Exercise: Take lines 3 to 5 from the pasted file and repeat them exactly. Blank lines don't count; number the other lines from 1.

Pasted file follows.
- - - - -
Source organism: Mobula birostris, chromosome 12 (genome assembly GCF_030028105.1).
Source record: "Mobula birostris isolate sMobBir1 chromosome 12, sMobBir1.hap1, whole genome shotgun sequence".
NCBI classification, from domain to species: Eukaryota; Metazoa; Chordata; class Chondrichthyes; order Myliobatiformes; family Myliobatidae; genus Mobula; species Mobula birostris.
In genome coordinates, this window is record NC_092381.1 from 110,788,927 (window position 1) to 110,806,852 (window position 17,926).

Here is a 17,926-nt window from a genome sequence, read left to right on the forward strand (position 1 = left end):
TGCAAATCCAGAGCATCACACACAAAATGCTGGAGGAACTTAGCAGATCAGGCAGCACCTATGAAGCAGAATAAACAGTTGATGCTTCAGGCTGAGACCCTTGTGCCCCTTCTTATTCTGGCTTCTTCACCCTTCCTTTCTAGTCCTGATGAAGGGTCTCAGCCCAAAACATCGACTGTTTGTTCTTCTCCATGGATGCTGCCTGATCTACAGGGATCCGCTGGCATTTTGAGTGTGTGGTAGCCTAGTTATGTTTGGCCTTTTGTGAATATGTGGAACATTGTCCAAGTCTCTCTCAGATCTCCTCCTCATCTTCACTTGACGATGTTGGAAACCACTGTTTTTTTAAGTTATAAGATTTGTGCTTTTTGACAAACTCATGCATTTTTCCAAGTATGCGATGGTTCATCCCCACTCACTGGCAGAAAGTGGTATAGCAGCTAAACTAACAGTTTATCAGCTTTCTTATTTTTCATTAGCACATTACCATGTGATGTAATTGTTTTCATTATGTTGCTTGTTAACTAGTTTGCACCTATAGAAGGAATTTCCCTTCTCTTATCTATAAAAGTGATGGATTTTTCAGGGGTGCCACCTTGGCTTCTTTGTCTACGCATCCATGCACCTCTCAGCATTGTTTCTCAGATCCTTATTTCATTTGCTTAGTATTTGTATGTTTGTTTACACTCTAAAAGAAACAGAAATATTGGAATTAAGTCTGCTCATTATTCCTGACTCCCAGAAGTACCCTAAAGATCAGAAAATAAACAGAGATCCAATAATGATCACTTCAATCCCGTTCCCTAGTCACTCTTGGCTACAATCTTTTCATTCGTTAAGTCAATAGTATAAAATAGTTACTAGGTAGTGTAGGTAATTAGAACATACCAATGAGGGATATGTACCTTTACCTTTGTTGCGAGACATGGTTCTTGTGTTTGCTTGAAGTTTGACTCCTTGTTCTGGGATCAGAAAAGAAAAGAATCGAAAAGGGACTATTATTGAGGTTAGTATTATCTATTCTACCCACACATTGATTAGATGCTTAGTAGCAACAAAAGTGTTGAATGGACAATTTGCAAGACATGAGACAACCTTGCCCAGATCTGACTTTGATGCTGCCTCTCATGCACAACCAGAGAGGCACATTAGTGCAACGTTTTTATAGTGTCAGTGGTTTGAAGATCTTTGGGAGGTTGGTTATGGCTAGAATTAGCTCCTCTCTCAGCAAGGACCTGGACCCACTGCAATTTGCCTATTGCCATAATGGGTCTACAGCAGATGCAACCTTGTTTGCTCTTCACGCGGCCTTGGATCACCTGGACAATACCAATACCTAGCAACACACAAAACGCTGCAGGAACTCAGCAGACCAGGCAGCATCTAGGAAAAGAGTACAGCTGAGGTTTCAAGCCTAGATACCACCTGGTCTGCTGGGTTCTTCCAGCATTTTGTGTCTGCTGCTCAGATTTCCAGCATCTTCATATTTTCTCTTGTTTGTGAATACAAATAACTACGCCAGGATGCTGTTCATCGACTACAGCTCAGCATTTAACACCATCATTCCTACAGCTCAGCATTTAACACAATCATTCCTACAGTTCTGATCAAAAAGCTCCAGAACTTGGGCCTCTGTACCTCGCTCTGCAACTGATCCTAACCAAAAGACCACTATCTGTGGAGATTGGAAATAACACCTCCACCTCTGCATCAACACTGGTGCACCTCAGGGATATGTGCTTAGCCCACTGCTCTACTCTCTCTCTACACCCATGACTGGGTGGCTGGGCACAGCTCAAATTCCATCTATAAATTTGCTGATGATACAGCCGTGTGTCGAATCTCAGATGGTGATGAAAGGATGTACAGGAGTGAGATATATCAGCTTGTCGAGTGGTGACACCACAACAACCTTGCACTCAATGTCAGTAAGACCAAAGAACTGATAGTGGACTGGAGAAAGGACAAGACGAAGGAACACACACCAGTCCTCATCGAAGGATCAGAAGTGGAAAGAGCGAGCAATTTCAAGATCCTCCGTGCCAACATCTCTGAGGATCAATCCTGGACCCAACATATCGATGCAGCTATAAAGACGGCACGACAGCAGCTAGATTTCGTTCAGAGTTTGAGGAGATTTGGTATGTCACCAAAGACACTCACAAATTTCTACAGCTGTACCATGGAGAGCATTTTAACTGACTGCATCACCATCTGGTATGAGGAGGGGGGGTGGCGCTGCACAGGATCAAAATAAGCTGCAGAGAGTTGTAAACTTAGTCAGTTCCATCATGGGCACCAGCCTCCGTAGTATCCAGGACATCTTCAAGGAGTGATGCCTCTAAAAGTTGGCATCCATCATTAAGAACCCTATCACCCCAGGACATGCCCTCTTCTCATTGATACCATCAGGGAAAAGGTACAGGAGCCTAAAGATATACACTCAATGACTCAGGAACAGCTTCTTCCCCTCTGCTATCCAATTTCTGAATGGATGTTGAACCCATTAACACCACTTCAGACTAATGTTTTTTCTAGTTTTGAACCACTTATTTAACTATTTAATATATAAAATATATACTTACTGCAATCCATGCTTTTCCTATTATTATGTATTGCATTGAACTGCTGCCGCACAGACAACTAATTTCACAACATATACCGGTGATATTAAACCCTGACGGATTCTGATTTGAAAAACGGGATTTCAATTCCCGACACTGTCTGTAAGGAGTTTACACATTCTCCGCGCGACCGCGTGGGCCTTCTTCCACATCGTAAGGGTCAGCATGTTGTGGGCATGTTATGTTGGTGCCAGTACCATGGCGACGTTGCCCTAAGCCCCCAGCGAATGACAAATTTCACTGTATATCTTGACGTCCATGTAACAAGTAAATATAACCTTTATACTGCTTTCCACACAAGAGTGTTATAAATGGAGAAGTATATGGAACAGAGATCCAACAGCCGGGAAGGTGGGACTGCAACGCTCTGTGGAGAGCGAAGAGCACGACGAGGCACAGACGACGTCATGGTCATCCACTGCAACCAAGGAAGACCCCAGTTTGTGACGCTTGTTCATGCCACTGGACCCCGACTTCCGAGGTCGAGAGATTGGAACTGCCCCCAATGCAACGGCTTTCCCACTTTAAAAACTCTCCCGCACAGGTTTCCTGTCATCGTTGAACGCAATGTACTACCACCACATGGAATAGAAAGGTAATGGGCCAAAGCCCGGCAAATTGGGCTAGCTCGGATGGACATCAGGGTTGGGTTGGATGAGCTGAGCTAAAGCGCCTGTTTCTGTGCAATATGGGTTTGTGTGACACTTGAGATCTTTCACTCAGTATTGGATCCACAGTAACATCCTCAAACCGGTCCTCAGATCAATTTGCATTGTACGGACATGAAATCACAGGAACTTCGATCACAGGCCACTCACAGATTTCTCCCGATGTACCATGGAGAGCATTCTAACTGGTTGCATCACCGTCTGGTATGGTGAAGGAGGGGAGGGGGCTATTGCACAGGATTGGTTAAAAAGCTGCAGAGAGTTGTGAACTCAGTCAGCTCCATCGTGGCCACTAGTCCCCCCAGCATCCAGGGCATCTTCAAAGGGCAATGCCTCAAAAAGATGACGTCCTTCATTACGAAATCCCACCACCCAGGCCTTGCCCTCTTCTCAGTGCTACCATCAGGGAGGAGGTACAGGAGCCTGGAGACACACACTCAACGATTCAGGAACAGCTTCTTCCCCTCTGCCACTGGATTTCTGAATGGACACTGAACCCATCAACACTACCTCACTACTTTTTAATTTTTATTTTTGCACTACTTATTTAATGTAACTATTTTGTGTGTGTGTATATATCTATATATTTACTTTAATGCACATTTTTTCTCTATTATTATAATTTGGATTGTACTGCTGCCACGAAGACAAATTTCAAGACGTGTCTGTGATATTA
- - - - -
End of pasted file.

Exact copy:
NCBI classification, from domain to species: Eukaryota; Metazoa; Chordata; class Chondrichthyes; order Myliobatiformes; family Myliobatidae; genus Mobula; species Mobula birostris.
In genome coordinates, this window is record NC_092381.1 from 110,788,927 (window position 1) to 110,806,852 (window position 17,926).

Here is a 17,926-nt window from a genome sequence, read left to right on the forward strand (position 1 = left end):